“Black Panther”

“Black Panther”
Directed by Ryan Coogler

MV5BNDg3MTY3ODMzMV5BMl5BanBnXkFtZTgwODgwMDk1NDM@._V1_SX1777_CR0,0,1777,937_AL_So here’s a question? Why did it take a hundred years of Hollywood to give the world not just an African hero, but a view of an African civilization as advanced, strong, and utopian as the one we see in “Black Panther”? Seriously. Putting filmcraft aside for a second, wtf? I didn’t even realize how much I wanted this, and I’m a white male. But sitting in an IMAX theater with an audience 75% filled with people of color (and mostly African-American), I thought, “if this is a new experience for me, what must it be for them”? This was quickly followed by feelings of shame, anger, and excitement: Shame because I have been a willing participant in not demanding this kind of imagery. Anger because it’s so evident why it has not been made. And excitement from watching the eyes of those around me as this new cultural existence unspooled. Been a long time since the mere creation of a cinematic world did all that.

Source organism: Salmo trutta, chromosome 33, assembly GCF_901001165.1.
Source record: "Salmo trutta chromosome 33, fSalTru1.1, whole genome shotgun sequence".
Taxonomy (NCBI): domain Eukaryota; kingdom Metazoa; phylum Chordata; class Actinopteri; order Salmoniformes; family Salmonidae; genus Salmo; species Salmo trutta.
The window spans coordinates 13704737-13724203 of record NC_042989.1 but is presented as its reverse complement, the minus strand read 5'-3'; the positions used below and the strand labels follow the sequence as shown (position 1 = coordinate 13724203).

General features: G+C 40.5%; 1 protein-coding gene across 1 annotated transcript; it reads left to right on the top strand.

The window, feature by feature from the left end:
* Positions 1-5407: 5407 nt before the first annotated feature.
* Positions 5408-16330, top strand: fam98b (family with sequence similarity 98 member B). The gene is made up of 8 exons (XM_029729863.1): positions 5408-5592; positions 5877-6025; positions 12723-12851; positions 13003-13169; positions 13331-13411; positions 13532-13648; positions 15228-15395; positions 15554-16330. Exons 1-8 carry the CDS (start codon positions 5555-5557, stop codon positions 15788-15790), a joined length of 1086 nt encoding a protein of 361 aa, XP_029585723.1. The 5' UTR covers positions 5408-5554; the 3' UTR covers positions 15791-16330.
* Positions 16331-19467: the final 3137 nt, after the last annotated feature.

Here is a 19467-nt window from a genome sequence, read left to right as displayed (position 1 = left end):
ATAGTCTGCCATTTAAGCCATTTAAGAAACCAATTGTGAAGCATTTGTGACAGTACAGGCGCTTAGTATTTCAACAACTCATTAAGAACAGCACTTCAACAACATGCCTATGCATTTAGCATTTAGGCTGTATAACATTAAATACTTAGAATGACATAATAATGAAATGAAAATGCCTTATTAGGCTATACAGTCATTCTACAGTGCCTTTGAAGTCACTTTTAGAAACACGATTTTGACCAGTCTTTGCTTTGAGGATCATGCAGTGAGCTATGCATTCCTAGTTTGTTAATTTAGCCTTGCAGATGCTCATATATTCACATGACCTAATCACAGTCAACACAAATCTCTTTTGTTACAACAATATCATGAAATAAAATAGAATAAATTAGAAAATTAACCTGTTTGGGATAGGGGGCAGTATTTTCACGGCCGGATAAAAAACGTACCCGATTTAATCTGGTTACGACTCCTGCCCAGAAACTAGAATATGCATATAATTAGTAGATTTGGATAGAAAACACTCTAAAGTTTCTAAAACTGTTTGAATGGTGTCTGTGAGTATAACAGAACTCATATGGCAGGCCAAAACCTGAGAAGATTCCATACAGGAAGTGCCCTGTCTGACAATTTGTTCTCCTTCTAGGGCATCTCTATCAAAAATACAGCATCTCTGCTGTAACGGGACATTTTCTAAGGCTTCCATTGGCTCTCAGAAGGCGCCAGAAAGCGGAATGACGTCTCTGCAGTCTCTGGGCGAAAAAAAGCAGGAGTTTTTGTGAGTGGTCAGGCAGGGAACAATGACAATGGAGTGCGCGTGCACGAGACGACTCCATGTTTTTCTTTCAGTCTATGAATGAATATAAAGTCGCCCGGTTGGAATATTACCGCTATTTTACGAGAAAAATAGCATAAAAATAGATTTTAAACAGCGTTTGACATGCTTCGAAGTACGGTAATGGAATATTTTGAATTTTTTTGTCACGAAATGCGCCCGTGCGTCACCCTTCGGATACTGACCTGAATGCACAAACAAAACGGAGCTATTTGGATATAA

MV5BNWIyYWJiZjEtOWQ3NC00MzgwLWIxMzgtMjJiYmZhYTFmNTVjXkEyXkFqcGdeQXVyNDQxNjcxNQ@@._V1_SX1777_CR0,0,1777,937_AL_And what a world it is! Director Ryan Coogler has put together an incredible group of talent and let them do their thing. Normally I would simply mention the cinematographer and production designer…and they deserve mention for sure (Oscar-nominated Rachel Morrison and “Moonlight” production designer, Hannah Beachler, respectively)…but this is a new kind of world…realistic, futuristic and both culturally illuminating and instructive! So here is your design team: Art Direction supervisor Alan Hook; Oscar-nominated costume designer, Ruth E. Carter; Oscar-nominated set decorator, Jay Hart; Oscar-winning makeup designer, Joel Harlow; and lead hair stylist, Camille Friend. We’ll be hearing some of their names next January and February for sure. If there was no story or script, I still would have found the film mesmerizing.